05 Dec 2019
Irish Economy/homebuilders: CBI leaves mortgage measures unchanged
The Central Bank of Ireland (CBI) yesterday announced that it was leaving its mortgage lending measures unchanged.
Commenting that the measures which were first introduced in 2015 continue to meet their objectives, the CBI said that both the LTI and LTV limits, and the allowances above the limits, would remain in their present guise for 2020. Acknowledging that the rules are acting as a constraint on residential price growth, the CBI estimates that prices would have been 26% higher by March this year in the absence of such rules. It would have been a surprise to see any other decision, particularly given recent comments and research emanating from CBI HQ. That said, this was the first review of the measures that Governor Makhlouf had presided over so there was always the possibility of a left-field decision, however unlikely this seemed.
Although residential price growth has slowed markedly in the past year, we continue to believe that prices in the medium-term will increase broadly in line with earnings in the absence of macroeconomic shocks in the domestic economy and we expect 3% price growth next year.
Yew Grove REIT: Successful placing
Yew Grove announced late yesterday the successful placing of 26.6m new shares, raising €25.8m at a price of 97c per share.
On 22 November, Yew Grove announced a proposed placing of approximately 20m new shares representing the second tranche of its 100m share issuance programme. The proceeds would be used to fund acquisitions from a near-term pipeline of eight properties costing €72m. Raising 33% above its guided amount is a clear vote of confidence from shareholders in the REIT’s management and its strategy of assembling a high-yielding, well-tenanted portfolio in locations outside of Dublin’s CBD where it faces much less competition in securing attractive assets.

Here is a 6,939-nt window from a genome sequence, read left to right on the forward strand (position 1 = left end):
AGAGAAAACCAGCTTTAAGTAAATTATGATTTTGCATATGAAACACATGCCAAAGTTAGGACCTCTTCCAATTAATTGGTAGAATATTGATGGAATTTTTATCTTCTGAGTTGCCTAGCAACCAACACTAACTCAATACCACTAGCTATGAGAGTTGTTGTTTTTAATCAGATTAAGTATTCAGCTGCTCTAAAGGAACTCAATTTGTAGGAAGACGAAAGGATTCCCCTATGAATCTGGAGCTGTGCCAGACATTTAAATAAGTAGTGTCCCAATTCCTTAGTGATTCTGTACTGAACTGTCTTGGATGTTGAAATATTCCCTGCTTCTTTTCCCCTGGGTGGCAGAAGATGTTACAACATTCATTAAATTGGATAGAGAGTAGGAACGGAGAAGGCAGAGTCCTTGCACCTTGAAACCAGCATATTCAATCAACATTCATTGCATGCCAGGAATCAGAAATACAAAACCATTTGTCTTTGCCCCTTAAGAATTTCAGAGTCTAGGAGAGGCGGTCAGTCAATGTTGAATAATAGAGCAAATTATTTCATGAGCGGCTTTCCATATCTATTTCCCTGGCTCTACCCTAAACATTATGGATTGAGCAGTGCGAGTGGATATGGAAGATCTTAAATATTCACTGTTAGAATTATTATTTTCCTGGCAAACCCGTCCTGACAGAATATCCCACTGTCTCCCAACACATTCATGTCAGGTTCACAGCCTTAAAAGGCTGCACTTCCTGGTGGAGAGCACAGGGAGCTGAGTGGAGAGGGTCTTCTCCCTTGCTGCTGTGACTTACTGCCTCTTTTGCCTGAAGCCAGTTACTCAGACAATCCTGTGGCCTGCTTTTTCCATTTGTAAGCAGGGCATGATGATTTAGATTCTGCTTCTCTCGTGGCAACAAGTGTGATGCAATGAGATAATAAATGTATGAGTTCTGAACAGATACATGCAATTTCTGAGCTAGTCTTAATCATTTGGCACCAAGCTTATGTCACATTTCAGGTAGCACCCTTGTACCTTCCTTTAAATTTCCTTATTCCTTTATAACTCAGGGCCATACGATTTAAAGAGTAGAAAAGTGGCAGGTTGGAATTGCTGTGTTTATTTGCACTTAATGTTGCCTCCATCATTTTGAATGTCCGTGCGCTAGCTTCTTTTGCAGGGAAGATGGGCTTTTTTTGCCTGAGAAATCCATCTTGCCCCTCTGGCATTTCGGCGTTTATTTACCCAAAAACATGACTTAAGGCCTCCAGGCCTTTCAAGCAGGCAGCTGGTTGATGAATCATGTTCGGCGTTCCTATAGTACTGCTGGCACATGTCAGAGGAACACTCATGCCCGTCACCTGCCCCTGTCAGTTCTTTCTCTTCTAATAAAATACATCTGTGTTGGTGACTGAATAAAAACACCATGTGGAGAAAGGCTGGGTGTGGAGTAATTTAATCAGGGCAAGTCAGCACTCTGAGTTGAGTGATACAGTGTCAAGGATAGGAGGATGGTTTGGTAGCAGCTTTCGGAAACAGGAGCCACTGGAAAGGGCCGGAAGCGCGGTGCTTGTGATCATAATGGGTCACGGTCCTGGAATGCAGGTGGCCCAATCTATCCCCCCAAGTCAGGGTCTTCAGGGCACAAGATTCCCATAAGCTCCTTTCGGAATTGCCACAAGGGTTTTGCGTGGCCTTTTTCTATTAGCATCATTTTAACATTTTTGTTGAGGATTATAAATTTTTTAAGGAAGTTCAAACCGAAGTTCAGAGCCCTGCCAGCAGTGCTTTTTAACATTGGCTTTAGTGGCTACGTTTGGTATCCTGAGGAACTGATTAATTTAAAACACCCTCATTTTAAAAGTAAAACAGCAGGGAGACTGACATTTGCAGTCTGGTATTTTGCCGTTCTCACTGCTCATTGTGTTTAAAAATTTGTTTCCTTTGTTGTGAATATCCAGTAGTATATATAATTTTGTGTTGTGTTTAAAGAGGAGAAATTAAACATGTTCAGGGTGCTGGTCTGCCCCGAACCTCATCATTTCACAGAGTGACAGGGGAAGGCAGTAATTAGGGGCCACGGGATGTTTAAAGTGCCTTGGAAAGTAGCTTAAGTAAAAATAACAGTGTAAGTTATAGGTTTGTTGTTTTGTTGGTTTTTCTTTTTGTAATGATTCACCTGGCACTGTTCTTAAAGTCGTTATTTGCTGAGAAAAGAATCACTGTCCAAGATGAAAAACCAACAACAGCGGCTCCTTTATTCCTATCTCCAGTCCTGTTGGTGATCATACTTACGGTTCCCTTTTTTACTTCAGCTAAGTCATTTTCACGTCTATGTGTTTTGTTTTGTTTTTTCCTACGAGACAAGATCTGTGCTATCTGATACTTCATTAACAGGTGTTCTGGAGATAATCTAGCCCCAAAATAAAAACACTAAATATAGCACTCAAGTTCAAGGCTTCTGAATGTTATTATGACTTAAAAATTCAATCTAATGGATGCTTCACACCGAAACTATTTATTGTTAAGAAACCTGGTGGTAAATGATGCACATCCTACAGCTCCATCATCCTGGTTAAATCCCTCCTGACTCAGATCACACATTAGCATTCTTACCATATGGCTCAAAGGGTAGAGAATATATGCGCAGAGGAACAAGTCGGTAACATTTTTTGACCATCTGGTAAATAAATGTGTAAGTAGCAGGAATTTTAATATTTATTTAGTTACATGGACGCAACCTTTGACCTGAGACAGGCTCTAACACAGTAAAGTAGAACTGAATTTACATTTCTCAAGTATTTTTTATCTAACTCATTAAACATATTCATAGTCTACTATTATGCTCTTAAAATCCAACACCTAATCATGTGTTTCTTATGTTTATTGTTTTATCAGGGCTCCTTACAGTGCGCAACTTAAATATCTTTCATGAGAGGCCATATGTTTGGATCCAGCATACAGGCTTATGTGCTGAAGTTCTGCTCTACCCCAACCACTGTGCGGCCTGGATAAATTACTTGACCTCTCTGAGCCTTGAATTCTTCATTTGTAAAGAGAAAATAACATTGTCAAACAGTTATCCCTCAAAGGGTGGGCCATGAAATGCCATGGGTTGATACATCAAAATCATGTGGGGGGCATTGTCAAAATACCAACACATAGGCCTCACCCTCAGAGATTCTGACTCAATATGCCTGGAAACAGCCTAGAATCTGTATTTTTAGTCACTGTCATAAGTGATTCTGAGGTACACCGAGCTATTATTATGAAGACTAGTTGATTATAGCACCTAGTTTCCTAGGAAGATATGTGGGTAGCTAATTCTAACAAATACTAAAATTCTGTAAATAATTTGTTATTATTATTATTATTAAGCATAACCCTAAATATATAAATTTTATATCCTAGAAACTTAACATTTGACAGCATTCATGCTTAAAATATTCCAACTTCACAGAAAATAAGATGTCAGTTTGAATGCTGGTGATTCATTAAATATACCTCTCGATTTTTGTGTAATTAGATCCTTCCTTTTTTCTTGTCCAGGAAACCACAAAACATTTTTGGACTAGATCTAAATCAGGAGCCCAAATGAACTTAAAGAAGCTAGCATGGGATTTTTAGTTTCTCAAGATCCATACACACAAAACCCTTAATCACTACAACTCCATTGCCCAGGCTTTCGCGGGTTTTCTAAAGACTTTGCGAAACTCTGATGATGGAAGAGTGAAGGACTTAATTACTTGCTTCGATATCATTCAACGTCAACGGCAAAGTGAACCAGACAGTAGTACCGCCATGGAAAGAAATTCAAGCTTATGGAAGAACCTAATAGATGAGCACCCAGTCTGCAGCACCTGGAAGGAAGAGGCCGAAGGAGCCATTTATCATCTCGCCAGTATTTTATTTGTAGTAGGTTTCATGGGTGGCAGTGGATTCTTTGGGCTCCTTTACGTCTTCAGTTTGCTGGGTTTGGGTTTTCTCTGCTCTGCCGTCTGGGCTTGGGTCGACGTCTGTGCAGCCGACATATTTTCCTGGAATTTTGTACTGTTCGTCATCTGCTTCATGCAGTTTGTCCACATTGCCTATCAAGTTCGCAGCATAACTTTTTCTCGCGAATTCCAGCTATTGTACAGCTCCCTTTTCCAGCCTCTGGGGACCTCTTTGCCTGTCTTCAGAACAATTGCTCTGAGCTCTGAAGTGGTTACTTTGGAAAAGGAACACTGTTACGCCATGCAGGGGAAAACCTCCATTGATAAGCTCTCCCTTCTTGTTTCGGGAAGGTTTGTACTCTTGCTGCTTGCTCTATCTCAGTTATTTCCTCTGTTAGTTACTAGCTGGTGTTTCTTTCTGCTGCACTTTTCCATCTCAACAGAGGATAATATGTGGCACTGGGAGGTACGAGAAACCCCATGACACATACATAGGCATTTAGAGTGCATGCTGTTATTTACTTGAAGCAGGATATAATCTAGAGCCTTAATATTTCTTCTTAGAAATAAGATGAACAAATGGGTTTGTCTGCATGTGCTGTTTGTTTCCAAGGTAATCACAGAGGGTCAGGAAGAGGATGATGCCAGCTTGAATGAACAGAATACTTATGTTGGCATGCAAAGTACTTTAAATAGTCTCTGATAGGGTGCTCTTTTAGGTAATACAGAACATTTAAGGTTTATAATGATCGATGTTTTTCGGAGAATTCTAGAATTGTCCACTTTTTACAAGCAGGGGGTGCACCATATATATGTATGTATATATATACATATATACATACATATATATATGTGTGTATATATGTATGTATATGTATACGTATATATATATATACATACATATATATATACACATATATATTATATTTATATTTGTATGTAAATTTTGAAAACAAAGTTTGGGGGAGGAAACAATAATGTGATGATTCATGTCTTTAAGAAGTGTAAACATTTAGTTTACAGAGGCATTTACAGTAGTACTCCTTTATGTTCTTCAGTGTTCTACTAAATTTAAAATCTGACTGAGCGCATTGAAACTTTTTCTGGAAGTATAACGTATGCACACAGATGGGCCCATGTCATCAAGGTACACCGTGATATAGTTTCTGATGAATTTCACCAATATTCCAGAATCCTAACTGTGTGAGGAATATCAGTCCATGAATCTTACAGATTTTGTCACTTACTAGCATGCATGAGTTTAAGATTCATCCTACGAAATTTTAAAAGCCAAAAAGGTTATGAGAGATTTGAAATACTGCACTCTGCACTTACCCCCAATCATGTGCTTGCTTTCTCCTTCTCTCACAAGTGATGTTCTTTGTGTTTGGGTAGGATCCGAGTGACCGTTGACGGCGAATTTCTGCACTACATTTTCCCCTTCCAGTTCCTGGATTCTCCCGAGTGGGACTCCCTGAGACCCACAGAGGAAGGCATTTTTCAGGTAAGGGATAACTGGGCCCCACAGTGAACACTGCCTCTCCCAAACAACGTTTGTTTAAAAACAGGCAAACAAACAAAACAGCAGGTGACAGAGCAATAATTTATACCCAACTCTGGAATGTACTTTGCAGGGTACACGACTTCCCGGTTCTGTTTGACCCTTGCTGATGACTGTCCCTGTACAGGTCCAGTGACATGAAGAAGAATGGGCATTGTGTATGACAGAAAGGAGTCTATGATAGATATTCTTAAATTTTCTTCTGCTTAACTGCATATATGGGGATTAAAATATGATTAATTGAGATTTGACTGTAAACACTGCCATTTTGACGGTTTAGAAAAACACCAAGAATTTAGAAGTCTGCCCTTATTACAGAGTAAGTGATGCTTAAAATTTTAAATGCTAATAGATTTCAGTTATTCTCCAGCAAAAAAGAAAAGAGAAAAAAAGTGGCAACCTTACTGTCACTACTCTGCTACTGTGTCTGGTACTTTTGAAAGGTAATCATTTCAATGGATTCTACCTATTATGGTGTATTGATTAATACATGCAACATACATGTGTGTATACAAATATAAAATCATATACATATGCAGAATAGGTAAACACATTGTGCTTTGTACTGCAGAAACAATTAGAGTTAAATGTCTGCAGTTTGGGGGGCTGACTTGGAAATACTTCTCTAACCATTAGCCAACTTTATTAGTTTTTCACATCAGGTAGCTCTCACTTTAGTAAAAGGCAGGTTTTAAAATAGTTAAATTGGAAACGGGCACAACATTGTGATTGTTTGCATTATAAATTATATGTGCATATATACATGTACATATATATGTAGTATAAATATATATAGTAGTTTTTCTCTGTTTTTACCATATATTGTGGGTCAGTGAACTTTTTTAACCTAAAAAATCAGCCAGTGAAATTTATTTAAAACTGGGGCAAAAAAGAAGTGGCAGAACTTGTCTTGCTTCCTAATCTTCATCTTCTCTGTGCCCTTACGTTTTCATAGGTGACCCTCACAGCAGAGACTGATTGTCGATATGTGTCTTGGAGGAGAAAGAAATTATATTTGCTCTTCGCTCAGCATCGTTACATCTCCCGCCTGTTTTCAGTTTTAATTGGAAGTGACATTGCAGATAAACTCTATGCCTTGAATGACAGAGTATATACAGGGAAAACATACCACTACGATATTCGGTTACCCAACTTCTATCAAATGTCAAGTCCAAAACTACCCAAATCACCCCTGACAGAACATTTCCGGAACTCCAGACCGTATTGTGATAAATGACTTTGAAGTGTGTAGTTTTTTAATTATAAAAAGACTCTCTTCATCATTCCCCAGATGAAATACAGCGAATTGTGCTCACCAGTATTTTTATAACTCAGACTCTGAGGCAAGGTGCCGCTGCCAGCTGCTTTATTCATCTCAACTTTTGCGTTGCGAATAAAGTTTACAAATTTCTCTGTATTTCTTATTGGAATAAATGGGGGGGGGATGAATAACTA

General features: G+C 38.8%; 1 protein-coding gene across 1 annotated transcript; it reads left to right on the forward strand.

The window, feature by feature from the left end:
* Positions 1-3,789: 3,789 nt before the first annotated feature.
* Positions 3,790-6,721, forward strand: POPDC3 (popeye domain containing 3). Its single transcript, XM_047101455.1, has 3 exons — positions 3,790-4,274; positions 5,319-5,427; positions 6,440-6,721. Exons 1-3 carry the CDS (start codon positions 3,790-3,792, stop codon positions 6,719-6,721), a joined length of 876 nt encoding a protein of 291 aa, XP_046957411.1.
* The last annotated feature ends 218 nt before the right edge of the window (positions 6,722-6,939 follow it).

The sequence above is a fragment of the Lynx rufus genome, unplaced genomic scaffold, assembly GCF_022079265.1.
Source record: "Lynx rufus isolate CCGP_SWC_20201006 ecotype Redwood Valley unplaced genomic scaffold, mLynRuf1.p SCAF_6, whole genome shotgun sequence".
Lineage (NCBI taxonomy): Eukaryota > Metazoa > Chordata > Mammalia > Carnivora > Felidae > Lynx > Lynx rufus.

Sterling hits multi-month highs
Sterling has hit nearly 30 month highs against the single currency this morning as FX markets continue to price in a comfortable Tory victory at next Thursday’s UK general election. Coincidentally, the last time the EUR/GBP rate was at these levels, the UK was in the throes of its previous general election campaign back in May of 2017. Tory confidence is so high that last night UK PM, Boris Johnson, put forward his plans for his first 100 days in office should he win the election.
In summary, much of the plan centred on delivering the Tory Party slogan of “Get Brexit done”, that involves a planned Queen’s Speech on 19 December, which would be followed by an initial vote on the Withdrawal Agreement Bill (WAB) sometime before Christmas. The aim thereafter would be for all the necessary Brexit legislation to be approved in Parliament allowing the UK to leave the European Union on 31 January and for the UK to enter the transition period until the end of 2020. The plans also allows for a February Budget which would see the Tories act on their election promises such as raising the National Insurance Contributions threshold to £9.5k.
German factory orders disappoint
German manufacturing orders data released earlier this morning showed that Europe’s largest economy fell back into the red in October, disappointing hopes that the industrial downturn had bottomed out. Factory orders contracted 0.4% over the month of October, disappointing consensus expectations for a 0.4% rise even after factoring in the 0.2pp upward revision to September’s surge (now 1.5%). Adjusting for annual changes in working days, orders stood 5.5% down on the year. Later this morning, we’ll get to see the Euro area’s final October GDP print and October retail sales data. In the US we will be getting weekly jobless claims, October factory orders and trade balance data.
EU 10.00 GDP
EU 10.00 Retail Sales
US 13.30 Trade balance